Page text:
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Boat owners who grew up sailing boats without engines often treat the idea of boat engine maintenance with a fair amount of trepidation, whether inboard or outboard varieties. This trepidation has a tendency to go up a notch when the subject of maintaining an engine’s electrical system is contemplated.

As with all things boating, it helps a boat owner to gain some understanding of the basics of all the systems found on a boat – including the electrical system of their engine – in order to avoid running into a problem at sea that could either have been avoided by regular maintenance or even be dealt with by a competent skipper without having to call the rescue services. This is particularly useful when tracing and rectifying a fault that may be as simple as a loose wiring connection that costs nothing to fix except some time and a little patience.

The typical basic electrical system associated with a marine engine includes a dedicated engine starting battery, a starter motor, a charger in the form of an alternator, a solenoid and some engine sensors and instruments. For the engine to remain operational and healthy these few components and the wiring that connects everything together need to be kept in good working order. This system is self-contained with its own battery and wiring that is separate from the rest of the boat’s electrics.

Alternator belt tension

Most small to medium sized inboard engines are fitted with a single belt to drive the battery charging alternator and fresh water circulating pump. If the belt is slipping or fails then there will be reduced electrical output from the alternator and the batteries will discharge. Belt tension needs to be checked regularly through the year when the boat is being used and adjusted where necessary. It is also a good idea to check the belt when the boat is ashore and decide whether it needs replacing or not. To adjust belt tension:

  • There are usually two bolts that first need to be slackened, a link adjust bolt and a support bolt on which the alternator pivots.
  • With both bolts slackened, swing the alternator outwards to tension the belt by pivoting it on the support bolt. Tighten the link adjust bolt.
  • Check the tension of the belt by pressing downwards on it with your thumb. The belt should not depress more than 12mm (0.5in).
  • Re-tighten the bolts.
  • Take care not to over tighten the belt because this will put too much load on the alternator and water pump bearings and cause them to fail.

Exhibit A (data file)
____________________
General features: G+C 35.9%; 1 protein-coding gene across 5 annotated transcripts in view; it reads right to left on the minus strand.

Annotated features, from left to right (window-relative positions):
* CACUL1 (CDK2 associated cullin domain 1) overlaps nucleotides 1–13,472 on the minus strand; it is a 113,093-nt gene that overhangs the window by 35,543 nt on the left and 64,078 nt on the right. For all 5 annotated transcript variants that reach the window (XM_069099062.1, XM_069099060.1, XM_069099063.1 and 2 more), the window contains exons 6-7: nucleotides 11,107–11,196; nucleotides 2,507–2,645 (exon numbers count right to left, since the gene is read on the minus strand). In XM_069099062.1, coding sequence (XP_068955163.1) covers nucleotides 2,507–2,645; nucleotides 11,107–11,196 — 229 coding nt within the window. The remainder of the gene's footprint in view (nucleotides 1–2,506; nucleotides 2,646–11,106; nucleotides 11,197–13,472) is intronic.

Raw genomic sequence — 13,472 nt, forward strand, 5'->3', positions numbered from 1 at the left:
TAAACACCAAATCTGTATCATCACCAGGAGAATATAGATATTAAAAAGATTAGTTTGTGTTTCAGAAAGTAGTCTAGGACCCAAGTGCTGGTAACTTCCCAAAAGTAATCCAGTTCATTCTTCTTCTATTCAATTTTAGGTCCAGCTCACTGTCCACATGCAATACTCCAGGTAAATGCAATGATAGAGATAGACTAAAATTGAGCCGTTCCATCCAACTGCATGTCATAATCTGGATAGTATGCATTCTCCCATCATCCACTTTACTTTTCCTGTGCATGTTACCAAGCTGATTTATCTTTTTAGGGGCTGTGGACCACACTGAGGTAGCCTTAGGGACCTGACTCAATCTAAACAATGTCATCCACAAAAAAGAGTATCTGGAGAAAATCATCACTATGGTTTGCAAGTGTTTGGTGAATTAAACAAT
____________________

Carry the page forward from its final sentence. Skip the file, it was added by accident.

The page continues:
Black dust

Black dust on and around the alternator is very unsightly but more importantly it indicates the sides of the belt are wearing significantly. This can be caused by corrosion of the pulleys, or could mean the pulleys are out of alignment or the engine compartment temperature is too high.

Rusty pulleys can become very abrasive and quickly chew their way through an alternator belt. To remedy this, remove the belt and and sand smooth the pulleys with emery paper. If they are very badly corroded then consider replacing the pulleys completely.

Check the pulleys are all aligned correctly as if they are out of alignment the belt will wear through very quickly.

If the engine compartment temperature is very high then improving the compartment ventilation should help. Your engine manufacturer may also advise replacing the belt with one with a higher temperature tolerance.

Wiring checks

Your engine manual should include a wiring schematic of your engine wiring. This will help to identify the wiring and which wire belongs to which component. A telescopic inspection mirror can help with these checks:

  • Bearing in mind the cramped conditions of many engine bays, check the wiring as best as you can, for signs of chafe or melting of the wire insulation.
  • Check for corrosion on the connections.
  • With so much vibration caused by the engine, it is wise to check the integrity of connections to the instruments, ensuring the engine wiring loom and any stray cables are properly clipped in place.
  • Check that the engine instruments and warning lights are all working. It will help to refer to the engine manual fault finding section as helpful information is usually provided.

Note: Battery and alternator care will be featured in forthcoming blog posts.

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